In the STATS filter, you can turn off all tests except VZ. Also, you don’t want your data to be corrupted by VZ readings such as, for example 3V. If a lot of 39V zeners contains a VZ of 3V there is something wrong with that part that has nothing to do with distribution of VZ, so you would like to eliminate it.

You can set upper and lower limits for each test. In this case you might want to set values such as 30V to 50V.

If the values you choose don’t turn out well then you can reset them and reprint the report. You may find it useful to preview the setup on the screen first and then print it when you are satisfied with the format of the report.


If you want to do some statistical analysis that is beyond the capability of STATS, you may want to export your data to another program. At this writing STATS has a single export format. More may be added later. The format is described below.

The header on the output file is separated from the data by a separator string that may be changed in the CUSTOM.DEL FILE. The default is ###. A terminator string follows the data. It default is $$$.

The data section contains one line for each part consisting of the serial number and a series of unit-less numbers separated by commas. Missing or invalid readings are, represented by commas only. We send the numbers in the most appropriate of the following basic units in the target program:

The standard data-log file contains a header in ASCII followed by readings and serial numbers in a special binary format. Both sections are described below.


The header is in ASCII and may be any length. The end of the header is marked by a record mark consisting of 2 successive bytes of FFh.

The header may or may not contain CR and LF as line terminators. Our own utilities such as STATS.COM can accommodate wither option. Files produces by our LOGGER allow the operator to fill in 3, 80 character lines, which make up a 240 byte header with no separators.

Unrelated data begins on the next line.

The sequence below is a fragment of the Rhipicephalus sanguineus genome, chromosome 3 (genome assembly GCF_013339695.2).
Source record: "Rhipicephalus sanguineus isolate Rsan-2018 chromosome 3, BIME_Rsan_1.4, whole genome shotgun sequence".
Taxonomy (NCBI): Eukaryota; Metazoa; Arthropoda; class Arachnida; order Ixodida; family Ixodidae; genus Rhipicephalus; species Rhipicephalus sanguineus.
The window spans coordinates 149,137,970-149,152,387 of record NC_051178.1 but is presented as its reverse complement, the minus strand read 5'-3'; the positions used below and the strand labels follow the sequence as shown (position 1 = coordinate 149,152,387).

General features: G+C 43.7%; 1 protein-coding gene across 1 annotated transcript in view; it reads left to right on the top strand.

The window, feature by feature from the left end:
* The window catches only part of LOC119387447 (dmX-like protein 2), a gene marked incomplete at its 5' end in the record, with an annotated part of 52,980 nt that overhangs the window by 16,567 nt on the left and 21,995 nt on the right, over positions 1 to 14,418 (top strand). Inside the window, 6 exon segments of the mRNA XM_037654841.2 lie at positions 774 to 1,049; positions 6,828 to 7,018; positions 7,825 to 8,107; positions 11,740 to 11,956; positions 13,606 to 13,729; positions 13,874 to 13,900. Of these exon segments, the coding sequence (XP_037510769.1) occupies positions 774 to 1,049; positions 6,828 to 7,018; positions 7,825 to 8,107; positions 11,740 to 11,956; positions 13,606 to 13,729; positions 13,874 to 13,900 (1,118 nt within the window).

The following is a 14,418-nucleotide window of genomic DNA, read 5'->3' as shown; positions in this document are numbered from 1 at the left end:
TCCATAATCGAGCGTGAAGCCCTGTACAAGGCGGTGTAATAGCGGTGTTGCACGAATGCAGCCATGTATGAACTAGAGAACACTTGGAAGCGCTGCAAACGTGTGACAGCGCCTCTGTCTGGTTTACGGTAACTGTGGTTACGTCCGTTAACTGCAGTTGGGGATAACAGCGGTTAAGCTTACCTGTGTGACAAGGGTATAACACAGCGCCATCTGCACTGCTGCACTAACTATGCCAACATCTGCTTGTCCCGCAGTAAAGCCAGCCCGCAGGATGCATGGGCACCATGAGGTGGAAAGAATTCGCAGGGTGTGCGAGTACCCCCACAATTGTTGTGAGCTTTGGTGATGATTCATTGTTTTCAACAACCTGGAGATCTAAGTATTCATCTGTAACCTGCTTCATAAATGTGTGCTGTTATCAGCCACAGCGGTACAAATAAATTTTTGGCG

The header is terminated by a record mark (FFFFh). The data follows, consisting of any number of sets of readings. Each set consists of a serial number followed by some number of 3-byte readings. The set is terminated by a record mark.


The serial number is a 16 bit unsigned integer as defined by FreeDOS. It should be noted that the “next” serial number is written to the file after writing a set of readings. The serial numbers are not necessarily consecutive.


The set of readings consists of some number of 3 byte DATA VALUES. This 3 byte data type is described fully in a separate document. The end of the set of readings is marked with a record mark (FFFFh).


The design of this format allows for any size header, however if produced by our LOGGER the header will use 244 bytes counting the record mark and the first serial number. Each set of readings will add three times the number of readings in a set plus two bytes for a record mark and 2 bytes for the “next” serial number.

Suppose a set of readings is sent through a serial “COM” port at 19,200 Baud, and consists of 3 readings and a serial number. This will take about 6.8mS. This is substantially faster than the same amount of data sent in ASCII.


This, optional, datalog file format, starts with a copy of the binary test program used to produce the readings. A separate document describes the format for this binary program. Next in the file is a header in ASCII followed by readings and serial numbers in a special binary format. The latter two sections are described below.


The header begins at offset 3072d in the file. It is in ASCII and is 244d bytes including the record mark and the first serial number. The end of the header is marked by a record mark consisting of 2 successive bytes of FFh.

The header starts with 240 bytes of ASCII data with no line terminating characters. However, we have treated this as three 80 character lines. This is followed by 2 bytes of FFH and a 2 byte unsigned integer representing the serial number of the first part in the file.


The header is terminated by a record mark (FFFFh). The data follows consisting of any number of sets of readings. Each set consists of a serial number (2 bytes), a bin sort number (1 byte), followed by some number of 4 byte readings. The set is terminated by a record mark.